New classes in October (schedule and registration coming soon)
We offer private sessions and group classes.

Gentle Pilates Mat Class

 Buff Bones  Class
This is a great class for those wanting to improve their bone density and create stronger bones.  A great class!

Yoga For Osteoporosis

The class will be held at: 23915 Forest Park, Novi MI  48374

PILATES BASED EXERCISE FOR FIBROMYALGIA: MULTIPLE CASE REPORT

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PILATES-BASED EXERCISE FOR FIBROMYALGIA; MULTIPLE CASE REPORT

AUTHORS; Ostalecki,S. Ph.D.; Gentle Pilates, Novi, MI, USA.
Tamler, M. MD; William Beaumont Hospital. Royal Oak, MI, USA.

 

SUBJECTS: 15 subjects (3 Male, 12 Female); mean age 55 years, age range 50-65.

MATERIAL/METHODS: Inclusion criteria: Community dwelling adults with the diagnosis of fibromyalgia. Subjects volunteered to participate in 2x per week 50-minute mat class for 4 months taught by a PMA/Polestar certified instructor.

Subjects received the following pre-tests and post-test at 6 weeks and then at the conclusion of the study.

Fibromyalgia (FM) Impact Questionnaire (FIQR)

Assessing: Function, Symptoms, and Overall Life Activities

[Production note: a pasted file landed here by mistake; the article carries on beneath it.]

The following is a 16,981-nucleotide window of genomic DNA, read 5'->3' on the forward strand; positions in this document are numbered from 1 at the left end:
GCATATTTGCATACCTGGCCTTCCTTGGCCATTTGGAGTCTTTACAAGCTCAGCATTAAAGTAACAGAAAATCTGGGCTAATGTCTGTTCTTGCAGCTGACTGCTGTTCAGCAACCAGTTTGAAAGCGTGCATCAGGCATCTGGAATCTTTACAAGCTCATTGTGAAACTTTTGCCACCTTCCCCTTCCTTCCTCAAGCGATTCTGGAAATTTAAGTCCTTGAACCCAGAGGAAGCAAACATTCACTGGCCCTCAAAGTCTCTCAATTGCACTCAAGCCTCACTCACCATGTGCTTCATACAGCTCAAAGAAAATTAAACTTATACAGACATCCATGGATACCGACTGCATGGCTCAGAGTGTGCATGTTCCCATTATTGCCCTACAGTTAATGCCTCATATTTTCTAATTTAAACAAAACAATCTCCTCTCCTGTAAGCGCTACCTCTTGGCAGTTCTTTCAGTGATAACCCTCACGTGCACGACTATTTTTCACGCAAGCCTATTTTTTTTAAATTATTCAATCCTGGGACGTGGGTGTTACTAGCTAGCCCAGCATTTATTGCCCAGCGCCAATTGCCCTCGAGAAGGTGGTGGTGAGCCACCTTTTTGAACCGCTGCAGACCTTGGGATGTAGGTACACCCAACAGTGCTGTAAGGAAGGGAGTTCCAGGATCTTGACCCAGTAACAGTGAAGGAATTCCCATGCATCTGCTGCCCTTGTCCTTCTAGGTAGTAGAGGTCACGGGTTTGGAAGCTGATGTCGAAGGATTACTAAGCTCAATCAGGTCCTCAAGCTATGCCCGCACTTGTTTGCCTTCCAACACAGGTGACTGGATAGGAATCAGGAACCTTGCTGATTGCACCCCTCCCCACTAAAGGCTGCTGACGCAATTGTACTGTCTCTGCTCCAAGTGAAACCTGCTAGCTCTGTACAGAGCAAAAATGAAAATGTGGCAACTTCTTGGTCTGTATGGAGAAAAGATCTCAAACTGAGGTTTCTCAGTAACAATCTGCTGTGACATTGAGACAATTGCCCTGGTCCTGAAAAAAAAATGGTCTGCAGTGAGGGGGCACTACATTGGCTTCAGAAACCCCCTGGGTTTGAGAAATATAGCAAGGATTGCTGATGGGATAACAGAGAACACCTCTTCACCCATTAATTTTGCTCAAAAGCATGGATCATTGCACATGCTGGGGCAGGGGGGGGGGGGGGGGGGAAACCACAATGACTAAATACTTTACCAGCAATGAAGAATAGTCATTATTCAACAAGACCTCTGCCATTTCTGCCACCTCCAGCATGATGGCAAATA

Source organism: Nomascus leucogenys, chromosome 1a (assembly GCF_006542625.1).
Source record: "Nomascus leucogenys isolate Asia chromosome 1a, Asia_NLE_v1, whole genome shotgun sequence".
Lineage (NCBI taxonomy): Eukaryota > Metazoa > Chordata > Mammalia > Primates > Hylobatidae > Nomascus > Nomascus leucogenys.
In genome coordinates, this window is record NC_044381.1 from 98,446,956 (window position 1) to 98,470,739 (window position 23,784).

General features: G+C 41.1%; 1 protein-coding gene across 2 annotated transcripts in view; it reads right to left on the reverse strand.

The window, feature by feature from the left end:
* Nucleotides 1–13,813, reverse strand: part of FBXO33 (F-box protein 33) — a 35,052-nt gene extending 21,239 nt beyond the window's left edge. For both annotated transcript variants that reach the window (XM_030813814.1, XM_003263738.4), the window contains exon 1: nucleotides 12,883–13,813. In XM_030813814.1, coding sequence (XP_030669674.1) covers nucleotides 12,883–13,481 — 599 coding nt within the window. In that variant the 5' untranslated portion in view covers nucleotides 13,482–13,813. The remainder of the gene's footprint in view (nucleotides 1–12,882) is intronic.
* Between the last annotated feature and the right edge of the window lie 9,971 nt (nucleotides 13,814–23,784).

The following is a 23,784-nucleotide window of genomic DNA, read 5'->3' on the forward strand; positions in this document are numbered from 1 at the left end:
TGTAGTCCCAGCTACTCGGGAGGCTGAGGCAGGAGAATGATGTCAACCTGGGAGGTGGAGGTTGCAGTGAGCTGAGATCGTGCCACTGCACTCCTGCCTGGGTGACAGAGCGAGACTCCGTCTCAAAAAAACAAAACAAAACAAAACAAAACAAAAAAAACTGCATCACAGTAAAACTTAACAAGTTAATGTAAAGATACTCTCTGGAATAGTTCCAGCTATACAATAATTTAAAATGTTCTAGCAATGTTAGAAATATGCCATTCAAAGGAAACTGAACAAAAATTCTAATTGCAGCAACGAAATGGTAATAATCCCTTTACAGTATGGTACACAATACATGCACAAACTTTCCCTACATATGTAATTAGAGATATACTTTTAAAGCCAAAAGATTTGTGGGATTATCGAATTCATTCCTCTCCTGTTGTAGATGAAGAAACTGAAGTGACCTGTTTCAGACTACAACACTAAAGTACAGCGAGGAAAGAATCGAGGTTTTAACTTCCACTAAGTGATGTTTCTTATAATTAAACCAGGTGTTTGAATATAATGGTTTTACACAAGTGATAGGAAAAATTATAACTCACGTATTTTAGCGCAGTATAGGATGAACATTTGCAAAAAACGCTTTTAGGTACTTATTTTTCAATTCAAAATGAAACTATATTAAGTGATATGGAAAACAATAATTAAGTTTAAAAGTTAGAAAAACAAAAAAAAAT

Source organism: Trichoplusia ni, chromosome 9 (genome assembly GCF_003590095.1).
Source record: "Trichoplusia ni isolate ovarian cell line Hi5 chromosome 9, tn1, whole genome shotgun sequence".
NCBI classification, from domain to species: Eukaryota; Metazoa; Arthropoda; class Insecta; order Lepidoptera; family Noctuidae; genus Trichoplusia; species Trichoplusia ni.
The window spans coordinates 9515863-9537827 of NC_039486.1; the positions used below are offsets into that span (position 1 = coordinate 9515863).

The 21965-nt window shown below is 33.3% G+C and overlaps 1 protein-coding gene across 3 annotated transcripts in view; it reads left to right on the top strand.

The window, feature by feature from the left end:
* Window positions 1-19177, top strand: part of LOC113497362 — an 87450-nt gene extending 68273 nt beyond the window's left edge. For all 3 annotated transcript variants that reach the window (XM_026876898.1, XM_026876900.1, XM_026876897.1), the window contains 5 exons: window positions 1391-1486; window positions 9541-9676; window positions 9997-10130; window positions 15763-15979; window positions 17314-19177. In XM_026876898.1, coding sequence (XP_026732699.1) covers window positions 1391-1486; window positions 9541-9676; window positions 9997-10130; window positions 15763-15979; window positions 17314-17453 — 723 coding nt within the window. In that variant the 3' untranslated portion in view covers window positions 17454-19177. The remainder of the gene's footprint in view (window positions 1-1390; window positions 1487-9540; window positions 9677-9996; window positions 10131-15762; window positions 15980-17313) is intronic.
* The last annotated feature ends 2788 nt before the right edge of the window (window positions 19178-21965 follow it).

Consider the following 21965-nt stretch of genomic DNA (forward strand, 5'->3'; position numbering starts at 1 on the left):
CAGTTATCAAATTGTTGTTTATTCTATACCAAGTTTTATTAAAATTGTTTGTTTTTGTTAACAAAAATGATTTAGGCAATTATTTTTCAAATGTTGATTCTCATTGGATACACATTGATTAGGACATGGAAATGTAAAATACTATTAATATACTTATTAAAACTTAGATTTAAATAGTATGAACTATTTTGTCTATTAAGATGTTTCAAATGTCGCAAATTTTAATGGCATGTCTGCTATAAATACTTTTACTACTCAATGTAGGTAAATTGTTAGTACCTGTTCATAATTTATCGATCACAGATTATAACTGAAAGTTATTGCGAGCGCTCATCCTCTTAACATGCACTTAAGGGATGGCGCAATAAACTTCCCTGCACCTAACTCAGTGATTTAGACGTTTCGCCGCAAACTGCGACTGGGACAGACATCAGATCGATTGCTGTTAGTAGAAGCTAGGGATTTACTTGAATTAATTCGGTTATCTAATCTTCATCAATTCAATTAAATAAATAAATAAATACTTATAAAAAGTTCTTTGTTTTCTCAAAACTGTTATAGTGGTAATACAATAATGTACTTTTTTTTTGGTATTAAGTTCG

Universal Pain Assessment Tool

Assessing: Weekly Pain levels

Functional Tests

Heel raise test, Goal Post, ½ squat, Spine Extension (prone), core strength (supine)

KEY WORDS: Pilates based mat exercise, Gentle Pilates, Pain, Fibromyalgia

FUNDING: None

Results: All of the subjects completed the study, even though less than half of patients in our study were provided recommendations to initiate an exercise program as part of their treatment plan.

Post test at 6 weeks showed improvements in the following areas: level of pain, 2 points, level of energy, 2 points, level of stiffness, 6 points, level of depression, 6 points, balance, 3 points, heel raise: increase in reps from 2 to 5. Pain levels fluctuated which is typical of FM patients, but assessment was in the 4-6 ranges as opposed to the starting range 9-10. The most significant changes were seen in pain levels, depression and ease of movement. At the onset of the study participants moved slowly and had difficulty getting down to the floor, and up.

 Conclusion: Gentle Pilates group exercise, mat based program, appears to improve physical function well being, balance and also decrease pain. A small percentage of the participants reported they have reduced pain medications. The comradery of the group was important; and gave support to the group as a whole, which contributed to the high attendance, at each class. The program will now continue at a low fee for Fibromyalgia patients; and it is recommended to include home-based physical activity as an exercise intervention for individuals with fibromyalgia. It is also important to offer phone or in person contact so Fibromyalgia participants could receive feedback/support, on their home-based activities